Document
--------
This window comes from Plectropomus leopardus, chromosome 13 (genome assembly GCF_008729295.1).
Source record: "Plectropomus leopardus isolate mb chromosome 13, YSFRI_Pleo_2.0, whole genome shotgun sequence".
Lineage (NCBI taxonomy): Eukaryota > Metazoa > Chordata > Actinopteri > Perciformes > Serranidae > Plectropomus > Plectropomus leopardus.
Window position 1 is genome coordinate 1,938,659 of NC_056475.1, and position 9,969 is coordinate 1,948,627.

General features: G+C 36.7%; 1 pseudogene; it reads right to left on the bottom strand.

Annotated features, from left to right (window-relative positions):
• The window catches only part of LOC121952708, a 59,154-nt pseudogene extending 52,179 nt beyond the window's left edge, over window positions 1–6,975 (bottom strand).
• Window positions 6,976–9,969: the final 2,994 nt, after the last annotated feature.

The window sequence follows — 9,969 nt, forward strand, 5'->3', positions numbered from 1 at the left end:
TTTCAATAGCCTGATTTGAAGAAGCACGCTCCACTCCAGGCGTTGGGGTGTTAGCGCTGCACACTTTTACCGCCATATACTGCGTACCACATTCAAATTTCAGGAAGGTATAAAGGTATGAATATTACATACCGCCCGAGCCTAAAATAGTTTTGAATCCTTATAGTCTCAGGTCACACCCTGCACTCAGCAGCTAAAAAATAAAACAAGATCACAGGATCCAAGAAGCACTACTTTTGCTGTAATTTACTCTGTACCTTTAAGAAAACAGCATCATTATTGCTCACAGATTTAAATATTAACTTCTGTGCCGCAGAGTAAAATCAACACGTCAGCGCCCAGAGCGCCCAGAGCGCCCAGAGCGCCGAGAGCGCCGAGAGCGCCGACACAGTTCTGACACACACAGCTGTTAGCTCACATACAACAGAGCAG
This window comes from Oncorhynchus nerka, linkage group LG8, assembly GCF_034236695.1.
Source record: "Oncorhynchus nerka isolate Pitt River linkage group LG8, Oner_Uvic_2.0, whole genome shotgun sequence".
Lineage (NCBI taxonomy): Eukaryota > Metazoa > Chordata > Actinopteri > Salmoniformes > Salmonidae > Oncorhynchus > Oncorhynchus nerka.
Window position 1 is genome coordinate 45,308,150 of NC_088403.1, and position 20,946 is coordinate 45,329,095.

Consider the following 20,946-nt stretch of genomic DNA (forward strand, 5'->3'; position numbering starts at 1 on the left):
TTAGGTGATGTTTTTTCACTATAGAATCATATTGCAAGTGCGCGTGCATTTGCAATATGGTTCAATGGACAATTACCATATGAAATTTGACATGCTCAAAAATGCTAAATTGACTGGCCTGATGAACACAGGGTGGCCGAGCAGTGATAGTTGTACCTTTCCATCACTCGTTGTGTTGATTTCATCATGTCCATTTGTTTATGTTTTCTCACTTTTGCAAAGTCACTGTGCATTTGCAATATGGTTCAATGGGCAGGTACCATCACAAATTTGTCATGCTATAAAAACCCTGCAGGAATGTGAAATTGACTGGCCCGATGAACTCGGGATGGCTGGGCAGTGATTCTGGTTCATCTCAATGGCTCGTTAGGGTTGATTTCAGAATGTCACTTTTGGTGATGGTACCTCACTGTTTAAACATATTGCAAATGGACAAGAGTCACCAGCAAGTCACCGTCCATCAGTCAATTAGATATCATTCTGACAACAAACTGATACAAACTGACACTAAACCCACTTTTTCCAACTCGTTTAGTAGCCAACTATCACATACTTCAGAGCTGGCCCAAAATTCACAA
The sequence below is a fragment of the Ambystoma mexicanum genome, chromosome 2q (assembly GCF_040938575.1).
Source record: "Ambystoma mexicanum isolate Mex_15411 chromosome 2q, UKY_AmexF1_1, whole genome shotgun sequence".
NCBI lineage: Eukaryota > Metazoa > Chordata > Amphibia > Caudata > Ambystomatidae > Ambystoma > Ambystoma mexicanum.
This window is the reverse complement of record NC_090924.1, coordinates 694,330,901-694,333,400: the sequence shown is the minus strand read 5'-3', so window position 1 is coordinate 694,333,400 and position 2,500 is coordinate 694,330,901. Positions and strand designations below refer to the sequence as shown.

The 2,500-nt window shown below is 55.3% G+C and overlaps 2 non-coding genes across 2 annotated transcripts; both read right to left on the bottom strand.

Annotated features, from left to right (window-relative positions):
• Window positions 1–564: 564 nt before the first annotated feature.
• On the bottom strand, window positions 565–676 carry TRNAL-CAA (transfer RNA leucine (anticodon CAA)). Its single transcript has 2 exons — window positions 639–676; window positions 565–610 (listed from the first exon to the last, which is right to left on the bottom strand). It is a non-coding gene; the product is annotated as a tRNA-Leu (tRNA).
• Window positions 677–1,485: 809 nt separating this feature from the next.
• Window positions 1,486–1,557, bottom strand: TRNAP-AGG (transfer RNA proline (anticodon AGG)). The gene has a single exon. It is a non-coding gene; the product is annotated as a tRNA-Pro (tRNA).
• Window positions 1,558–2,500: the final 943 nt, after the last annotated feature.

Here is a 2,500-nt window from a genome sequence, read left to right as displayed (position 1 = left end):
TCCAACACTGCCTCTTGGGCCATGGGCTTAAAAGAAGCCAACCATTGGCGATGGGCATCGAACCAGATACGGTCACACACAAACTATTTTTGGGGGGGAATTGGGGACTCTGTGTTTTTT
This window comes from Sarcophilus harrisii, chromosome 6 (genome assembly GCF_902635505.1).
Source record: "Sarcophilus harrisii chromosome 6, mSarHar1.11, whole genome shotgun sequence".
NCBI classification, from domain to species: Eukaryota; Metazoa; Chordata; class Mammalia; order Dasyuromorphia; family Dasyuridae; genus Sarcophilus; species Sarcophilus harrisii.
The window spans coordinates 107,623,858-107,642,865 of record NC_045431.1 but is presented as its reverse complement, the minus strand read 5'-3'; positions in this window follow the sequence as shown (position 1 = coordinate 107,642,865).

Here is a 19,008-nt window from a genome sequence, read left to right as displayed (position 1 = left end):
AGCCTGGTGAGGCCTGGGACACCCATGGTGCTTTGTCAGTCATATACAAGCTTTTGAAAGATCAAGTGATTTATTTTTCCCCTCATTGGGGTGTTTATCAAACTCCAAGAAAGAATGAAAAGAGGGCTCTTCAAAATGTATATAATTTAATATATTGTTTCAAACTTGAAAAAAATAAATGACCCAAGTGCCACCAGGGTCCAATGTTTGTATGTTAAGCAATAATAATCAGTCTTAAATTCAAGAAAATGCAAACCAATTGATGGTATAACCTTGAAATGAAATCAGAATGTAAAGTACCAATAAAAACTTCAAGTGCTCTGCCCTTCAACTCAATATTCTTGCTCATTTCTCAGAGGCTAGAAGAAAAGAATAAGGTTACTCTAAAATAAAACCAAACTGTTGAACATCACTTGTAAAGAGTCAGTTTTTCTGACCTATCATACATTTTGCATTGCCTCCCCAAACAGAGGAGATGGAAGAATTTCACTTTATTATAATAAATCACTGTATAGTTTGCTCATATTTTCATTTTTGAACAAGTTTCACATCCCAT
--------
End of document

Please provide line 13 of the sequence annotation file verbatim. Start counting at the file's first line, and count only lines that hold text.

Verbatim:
Lineage (NCBI taxonomy): Eukaryota > Metazoa > Chordata > Actinopteri > Salmoniformes > Salmonidae > Oncorhynchus > Oncorhynchus nerka.